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Abstract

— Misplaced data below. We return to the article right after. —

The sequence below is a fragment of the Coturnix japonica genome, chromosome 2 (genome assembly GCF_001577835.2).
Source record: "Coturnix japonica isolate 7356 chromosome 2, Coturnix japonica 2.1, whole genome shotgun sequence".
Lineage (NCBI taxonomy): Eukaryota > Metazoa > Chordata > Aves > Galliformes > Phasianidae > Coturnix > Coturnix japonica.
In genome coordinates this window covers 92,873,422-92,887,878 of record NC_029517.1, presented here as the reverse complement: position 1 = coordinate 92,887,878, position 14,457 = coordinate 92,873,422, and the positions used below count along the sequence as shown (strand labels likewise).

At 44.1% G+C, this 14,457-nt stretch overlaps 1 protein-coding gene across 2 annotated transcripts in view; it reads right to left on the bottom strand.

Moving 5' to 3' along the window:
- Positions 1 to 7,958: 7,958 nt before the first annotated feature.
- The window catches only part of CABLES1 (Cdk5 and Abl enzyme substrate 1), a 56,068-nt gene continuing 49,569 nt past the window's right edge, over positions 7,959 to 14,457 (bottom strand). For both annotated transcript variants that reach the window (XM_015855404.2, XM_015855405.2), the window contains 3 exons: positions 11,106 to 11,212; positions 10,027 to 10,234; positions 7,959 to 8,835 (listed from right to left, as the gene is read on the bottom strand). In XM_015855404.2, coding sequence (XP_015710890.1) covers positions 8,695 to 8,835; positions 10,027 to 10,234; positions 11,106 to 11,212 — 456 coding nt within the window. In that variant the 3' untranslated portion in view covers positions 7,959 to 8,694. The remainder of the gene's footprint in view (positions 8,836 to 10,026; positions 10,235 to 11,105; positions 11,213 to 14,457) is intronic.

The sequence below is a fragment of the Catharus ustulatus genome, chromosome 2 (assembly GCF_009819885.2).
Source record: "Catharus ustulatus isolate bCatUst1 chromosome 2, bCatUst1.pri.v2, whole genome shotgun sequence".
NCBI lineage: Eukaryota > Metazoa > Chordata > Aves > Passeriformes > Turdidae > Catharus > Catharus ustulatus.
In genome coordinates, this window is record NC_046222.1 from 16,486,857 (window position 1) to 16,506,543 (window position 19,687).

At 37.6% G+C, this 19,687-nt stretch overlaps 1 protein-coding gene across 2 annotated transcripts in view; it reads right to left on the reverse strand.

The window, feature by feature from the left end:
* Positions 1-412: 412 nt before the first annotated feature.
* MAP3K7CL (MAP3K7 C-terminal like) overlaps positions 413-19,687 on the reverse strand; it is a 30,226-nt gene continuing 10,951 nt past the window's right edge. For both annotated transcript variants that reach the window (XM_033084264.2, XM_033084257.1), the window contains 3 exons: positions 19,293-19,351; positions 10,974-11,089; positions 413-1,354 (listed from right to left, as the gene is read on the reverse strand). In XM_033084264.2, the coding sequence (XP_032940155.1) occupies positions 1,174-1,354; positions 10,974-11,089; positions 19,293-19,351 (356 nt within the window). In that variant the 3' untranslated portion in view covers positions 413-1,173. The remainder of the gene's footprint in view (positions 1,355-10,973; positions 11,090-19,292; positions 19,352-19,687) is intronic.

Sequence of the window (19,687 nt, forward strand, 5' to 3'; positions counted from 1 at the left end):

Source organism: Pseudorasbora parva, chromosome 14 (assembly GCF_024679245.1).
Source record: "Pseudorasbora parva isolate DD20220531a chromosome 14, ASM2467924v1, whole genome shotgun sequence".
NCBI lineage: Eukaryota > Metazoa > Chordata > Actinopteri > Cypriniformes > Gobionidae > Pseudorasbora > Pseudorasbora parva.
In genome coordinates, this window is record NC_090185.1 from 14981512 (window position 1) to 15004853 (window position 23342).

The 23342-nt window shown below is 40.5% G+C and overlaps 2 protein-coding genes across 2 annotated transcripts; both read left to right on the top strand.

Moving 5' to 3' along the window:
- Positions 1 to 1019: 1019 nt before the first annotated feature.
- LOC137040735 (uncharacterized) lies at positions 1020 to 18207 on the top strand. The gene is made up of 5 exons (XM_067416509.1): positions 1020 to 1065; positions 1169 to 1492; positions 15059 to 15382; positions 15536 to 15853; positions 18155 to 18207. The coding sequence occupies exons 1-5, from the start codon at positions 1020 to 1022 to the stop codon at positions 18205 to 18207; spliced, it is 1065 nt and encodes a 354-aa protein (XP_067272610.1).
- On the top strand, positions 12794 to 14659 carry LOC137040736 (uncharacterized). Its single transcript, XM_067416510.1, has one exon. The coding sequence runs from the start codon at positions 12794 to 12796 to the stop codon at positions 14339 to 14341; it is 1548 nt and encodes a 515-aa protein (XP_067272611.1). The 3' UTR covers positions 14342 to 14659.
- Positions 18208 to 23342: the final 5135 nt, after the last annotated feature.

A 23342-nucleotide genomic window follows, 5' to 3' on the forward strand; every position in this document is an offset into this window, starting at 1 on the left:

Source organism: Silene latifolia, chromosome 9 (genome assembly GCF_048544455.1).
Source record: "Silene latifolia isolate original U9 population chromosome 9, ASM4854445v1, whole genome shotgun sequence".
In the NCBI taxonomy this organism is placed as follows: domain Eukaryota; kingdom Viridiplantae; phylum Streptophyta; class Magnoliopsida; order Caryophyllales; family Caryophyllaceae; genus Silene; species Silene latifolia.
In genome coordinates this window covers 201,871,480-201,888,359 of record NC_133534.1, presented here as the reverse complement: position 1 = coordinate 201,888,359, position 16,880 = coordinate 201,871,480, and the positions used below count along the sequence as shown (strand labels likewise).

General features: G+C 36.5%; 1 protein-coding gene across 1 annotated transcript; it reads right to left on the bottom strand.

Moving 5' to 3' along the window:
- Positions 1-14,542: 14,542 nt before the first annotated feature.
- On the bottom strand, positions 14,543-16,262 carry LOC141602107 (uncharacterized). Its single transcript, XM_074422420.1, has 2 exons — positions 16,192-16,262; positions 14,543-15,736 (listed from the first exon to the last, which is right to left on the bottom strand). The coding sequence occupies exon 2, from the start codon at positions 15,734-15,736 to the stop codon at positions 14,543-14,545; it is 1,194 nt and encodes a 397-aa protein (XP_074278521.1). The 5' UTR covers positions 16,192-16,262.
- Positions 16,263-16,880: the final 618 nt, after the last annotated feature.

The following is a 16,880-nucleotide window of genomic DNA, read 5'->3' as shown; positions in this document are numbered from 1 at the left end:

The epidermis is a continuously renewing tissue maintained by undifferentiated stem cells. For decades it has been assumed that epidermal stem cells (ESCs) were held in the G0 phase of the cell cycle and that they only entered the cell cycle when needed. Previously, we showed that ESCs retained nuclear label for long periods, indicating that these cells did not proceed through the cell cycle at the same rate as the other proliferative basal cells. However, their exact cell-cycle profile has not been determined because a pure population of ESCs has not been available. In this study, we sorted stem and transient amplifying (TA) cells from murine neonatal back skin, and adult ear, footpad, and back skin, using our recently developed method. We found that neonatal back skin had two times the number of ESCs as the adult tissues. Despite the age and anatomical difference, these ESC populations exhibited similar cell cycle profiles with approximately 96% in G0/G1 and 4% in S-G2/M. The cell cycle profiles of the TA cells from neonatal back skin and adult footpad also showed a profile similar to each other (85% in G1 and 15% in S-G2/M). Examination of genes on a cell cycle chip showed that proliferation associated genes and only p57 were upregulated in the TA cell and ESC population, respectively. We found BrdU positive and cyclin B1 positive cells in all groups, confirming that both ESCs and TA cells were cycling. These data demonstrate that there are more TA cells dividing than ESCs, that the cell cycle profile of adult TA cells is related to the proliferative state of the tissue in which they reside, and that ESC proceed through the cell cycle. © 2003 Wiley-Liss, Inc.